Abdelbaset Ali Mohmed al-Megrahi: The Lockerbie bomber is dead

Abdelbaset al-Megrahi, who has died, according to reports. Picture: Getty
Abdelbaset al-Megrahi, who has died, according to reports. Picture: Getty
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PRESSURE is mounting on the Scottish Government to launch an independent inquiry into the Lockerbie bombing following the death of the only person convicted of the 1988 atrocity.

Alex Salmond defends compassionate release of Megrahi

The wreckage of Pan Am flight 103. Picture: Getty

The wreckage of Pan Am flight 103. Picture: Getty

Megrahi’s death a ‘sad event’ says Jim Swire

In full: Statement by Justice for Megrahi

US Senator criticises Scottish government over Megrahi release

In profile: Abdelbaset al-Megrahi

Abdelbasset Ali Mohmed al-Megrahi, pictured last year. Picture: Reuters

Abdelbasset Ali Mohmed al-Megrahi, pictured last year. Picture: Reuters

Divided on Megrahi’s guilt

Hunt goes on and there are many more names in the frame

Abdelbaset Ali Mohmed al-Megrahi, who was sentenced to life in prison for the bombing of Pan Am flight 103, died earlier today at his home in Tripoli after succumbing to his long battle with cancer.

Nearly a quarter of a century after Britain’s worst-ever terrorist attack, Megrahi’s death divided opinion just as he had done in life. A relative of one of Lockerbie’s 270 victims said she hoped his passing was “extremely painful and horrible” while another described him as the “271st victim”.

The Justice for Megrahi campaign group demanded an investigation into the Libyan’s 2001 conviction, stating that “Scotland must have the courage to look itself in the mirror”.

But Prime Minister David Cameron said there had been a “proper process” and a “proper court proceeding”. Today, he added, was a day to remember the 270 victims of the “appalling terrorist act”.

First Minister Alex Salmond said it was up to Megrahi’s relatives to apply to the Scottish Criminal Case Review Commission to seek a further appeal, adding that his death “ends one chapter of the Lockerbie case, but it does not close the book”.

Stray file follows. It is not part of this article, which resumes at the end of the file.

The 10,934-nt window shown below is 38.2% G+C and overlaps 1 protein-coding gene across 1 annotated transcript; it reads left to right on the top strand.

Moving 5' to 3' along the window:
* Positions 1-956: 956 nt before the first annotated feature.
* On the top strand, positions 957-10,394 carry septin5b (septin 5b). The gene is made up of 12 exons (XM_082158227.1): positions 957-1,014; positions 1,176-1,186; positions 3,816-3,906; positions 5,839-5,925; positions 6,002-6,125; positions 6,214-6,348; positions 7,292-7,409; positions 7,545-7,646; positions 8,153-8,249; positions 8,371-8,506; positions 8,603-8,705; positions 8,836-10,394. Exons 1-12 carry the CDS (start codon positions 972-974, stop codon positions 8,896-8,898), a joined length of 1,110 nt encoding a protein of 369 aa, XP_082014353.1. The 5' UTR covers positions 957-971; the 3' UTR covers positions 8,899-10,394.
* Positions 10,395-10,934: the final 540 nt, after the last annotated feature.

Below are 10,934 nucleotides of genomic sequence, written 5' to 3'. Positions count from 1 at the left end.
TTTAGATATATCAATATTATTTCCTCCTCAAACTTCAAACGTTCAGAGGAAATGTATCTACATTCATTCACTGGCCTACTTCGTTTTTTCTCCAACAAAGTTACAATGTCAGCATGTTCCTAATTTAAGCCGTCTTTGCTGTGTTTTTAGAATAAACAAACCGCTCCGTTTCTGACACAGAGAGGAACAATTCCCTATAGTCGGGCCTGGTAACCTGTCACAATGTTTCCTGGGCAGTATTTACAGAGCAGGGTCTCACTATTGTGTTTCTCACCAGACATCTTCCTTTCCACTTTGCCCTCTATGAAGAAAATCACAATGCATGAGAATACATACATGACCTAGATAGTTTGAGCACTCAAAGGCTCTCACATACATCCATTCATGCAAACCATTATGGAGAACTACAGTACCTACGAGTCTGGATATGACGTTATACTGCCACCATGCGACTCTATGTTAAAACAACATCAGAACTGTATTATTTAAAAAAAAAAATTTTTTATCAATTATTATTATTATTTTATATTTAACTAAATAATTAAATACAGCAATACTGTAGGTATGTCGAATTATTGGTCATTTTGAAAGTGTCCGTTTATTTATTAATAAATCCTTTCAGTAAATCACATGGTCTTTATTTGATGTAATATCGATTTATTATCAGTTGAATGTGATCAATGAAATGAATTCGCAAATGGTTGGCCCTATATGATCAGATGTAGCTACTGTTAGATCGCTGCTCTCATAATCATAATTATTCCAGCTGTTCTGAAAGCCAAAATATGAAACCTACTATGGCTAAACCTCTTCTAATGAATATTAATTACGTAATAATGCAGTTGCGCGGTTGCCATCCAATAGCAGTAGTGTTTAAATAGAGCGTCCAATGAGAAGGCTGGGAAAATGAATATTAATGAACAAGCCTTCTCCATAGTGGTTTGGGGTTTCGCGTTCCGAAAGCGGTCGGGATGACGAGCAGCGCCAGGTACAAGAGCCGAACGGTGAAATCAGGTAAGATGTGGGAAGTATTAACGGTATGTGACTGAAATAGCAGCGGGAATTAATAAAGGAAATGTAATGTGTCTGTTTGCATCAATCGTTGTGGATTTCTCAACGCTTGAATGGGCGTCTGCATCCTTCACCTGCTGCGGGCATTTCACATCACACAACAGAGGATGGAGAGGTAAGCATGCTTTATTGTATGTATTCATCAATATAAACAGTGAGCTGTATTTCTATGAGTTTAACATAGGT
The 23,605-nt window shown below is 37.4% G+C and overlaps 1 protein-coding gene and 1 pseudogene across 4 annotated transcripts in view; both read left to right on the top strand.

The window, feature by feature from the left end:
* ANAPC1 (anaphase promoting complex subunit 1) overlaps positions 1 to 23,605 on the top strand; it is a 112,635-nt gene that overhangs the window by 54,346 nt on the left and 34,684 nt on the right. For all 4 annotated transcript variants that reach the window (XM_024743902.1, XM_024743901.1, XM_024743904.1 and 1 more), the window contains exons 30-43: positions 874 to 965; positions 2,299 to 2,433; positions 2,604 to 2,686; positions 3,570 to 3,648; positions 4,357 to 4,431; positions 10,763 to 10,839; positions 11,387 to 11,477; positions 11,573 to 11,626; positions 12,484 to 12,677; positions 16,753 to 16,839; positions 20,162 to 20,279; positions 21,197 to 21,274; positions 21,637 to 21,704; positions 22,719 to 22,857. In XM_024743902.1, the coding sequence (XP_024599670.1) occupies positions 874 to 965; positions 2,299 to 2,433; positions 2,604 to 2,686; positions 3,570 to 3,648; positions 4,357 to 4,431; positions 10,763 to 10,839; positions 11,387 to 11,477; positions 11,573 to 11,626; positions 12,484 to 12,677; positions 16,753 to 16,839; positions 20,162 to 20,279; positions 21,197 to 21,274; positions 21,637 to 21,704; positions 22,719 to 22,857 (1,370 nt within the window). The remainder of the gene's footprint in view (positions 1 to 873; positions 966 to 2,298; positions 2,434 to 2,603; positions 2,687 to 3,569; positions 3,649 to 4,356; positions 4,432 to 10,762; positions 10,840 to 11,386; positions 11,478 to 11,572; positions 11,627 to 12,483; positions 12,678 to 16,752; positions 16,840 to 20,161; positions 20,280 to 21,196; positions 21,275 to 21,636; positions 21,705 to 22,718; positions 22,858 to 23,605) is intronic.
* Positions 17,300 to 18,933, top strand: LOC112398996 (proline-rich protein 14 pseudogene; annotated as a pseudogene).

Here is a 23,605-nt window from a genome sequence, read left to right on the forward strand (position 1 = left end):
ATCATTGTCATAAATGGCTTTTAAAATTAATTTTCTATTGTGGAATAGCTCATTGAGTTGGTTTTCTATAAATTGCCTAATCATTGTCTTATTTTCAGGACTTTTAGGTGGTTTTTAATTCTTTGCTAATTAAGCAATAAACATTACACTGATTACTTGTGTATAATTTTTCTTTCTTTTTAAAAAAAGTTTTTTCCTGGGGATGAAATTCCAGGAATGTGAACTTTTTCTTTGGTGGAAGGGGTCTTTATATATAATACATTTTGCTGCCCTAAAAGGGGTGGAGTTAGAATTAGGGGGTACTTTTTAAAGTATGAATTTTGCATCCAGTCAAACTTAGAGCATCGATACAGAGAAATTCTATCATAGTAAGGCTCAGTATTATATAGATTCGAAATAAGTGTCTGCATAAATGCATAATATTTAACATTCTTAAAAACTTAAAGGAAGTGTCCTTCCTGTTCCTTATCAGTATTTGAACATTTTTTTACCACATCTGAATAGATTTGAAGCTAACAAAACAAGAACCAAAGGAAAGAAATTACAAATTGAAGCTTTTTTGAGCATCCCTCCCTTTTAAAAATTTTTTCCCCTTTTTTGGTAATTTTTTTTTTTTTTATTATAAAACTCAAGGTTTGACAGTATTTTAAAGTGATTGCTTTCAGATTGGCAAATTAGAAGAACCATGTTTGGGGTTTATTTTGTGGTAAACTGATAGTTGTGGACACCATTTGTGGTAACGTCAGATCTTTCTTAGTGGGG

However, Mr Salmond expressed hope there would be an end to “some of the conspiracy theories which have attempted to suggest that his illness was somehow manufactured”.

Lord Advocate Frank Mulholland QC said the investigation into Lockerbie would go on, in order to “bring to justice the others involved in this act of state-sponsored terrorism”.

Dumfries and Galloway Police, the investigating force, said it would issue a statement tomorrow.

The bombing of Pan Am flight 103 on its way from London to New York four days before Christmas killed all 259 people on board. Eleven Lockerbie residents also died, as the wreckage of the plane fell on the town.

After protracted international pressure, Megrahi was put on trial under Scots law at Camp Zeist in the Netherlands. He was found guilty 11 years ago of mass murder and was ordered to serve a minimum of 27 years in jail.

Despite claims that he could not have worked alone, and the lingering suspicion by some that he was innocent, Megrahi was the only man ever convicted over the terrorist attack.

He was freed having served nearly eight years of his sentence, after he dropped his second appeal against conviction at the Court of Criminal Appeal in Edinburgh.

Megrahi was released from Greenock prison on 20 August, 2009, on compassionate grounds after being diagnosed with terminal prostate cancer. He was sent home to Tripoli with an estimated three months to live.

In his last interview, in December last year, he said: “I am an innocent man. I am about to die and I ask now to be left in peace with my family.”

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He had previously claimed he would release new information about the atrocity, but little new has emerged.

Megrahi survived for 1,004 days after his release until his family confirmed his death, at the age of 60, at about 11am today. A group of male family members gathered outside Megrahi’s villa to keep journalists away. “I am sorry, but we want privacy,” said his nephew, Abdul Salem. “He is an innocent man.”